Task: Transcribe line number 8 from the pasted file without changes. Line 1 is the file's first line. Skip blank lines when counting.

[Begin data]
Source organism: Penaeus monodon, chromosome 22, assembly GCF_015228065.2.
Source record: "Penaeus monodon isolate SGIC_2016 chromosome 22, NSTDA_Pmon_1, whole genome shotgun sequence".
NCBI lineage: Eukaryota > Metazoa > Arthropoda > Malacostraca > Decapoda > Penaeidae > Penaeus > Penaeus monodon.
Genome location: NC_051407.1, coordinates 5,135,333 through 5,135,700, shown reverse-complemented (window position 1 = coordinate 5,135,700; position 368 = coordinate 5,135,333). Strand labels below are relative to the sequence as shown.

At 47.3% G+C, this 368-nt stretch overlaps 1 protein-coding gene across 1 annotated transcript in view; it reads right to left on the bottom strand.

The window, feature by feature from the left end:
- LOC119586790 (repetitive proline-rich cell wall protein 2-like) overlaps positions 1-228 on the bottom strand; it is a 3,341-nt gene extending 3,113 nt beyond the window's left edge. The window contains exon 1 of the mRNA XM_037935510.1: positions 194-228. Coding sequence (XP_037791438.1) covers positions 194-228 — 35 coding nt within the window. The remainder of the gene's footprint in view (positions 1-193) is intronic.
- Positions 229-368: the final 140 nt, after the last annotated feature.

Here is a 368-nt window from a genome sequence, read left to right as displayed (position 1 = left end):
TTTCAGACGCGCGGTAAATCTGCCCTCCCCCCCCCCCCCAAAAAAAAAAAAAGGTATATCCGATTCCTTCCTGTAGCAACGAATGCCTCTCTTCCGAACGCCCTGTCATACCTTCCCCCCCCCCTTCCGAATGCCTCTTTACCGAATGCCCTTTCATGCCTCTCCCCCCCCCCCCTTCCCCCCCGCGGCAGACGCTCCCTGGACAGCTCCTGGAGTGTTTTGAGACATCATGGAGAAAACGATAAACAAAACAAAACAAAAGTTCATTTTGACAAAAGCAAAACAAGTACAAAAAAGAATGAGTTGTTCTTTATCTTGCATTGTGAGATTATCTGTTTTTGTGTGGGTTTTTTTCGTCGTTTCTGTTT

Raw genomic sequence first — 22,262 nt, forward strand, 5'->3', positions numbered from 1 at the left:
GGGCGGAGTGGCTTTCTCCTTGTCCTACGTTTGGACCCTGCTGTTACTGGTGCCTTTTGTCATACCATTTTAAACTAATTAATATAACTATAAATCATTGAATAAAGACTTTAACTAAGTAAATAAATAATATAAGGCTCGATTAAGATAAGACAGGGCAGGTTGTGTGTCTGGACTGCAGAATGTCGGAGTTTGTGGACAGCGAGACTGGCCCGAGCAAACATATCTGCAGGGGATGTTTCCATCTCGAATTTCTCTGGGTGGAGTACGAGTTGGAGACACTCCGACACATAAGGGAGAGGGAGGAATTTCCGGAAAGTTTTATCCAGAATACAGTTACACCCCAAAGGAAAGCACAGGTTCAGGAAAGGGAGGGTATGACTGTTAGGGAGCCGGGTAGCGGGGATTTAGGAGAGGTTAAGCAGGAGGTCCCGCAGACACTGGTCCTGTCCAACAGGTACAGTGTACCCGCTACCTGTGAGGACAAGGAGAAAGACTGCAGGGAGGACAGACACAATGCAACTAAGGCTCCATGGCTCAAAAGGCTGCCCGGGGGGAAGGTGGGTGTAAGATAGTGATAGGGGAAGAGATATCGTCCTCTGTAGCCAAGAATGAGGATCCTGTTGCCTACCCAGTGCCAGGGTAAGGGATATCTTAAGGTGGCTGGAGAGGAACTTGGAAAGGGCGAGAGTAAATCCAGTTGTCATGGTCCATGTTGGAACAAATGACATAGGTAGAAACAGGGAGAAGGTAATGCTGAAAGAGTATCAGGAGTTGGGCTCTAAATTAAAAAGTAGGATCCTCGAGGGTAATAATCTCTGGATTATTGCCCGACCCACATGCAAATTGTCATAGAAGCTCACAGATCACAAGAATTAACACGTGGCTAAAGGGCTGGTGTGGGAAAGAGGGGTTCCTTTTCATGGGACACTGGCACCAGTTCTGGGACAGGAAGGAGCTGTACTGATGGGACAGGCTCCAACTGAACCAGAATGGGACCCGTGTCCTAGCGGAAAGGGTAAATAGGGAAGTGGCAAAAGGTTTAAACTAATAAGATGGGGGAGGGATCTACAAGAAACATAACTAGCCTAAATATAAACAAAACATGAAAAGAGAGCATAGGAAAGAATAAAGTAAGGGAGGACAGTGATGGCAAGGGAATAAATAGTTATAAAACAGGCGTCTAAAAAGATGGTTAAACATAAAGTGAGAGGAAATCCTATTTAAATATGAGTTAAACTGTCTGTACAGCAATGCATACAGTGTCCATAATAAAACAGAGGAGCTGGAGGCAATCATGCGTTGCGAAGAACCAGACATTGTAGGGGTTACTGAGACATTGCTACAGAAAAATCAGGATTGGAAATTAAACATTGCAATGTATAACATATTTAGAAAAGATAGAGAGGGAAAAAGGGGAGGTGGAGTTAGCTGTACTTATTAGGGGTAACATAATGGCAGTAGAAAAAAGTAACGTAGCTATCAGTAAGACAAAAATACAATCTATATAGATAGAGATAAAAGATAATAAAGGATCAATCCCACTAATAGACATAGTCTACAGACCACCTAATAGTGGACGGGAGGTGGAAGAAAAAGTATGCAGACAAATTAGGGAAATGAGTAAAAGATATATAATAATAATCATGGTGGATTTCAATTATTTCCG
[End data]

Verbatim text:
- Positions 229-368: the final 140 nt, after the last annotated feature.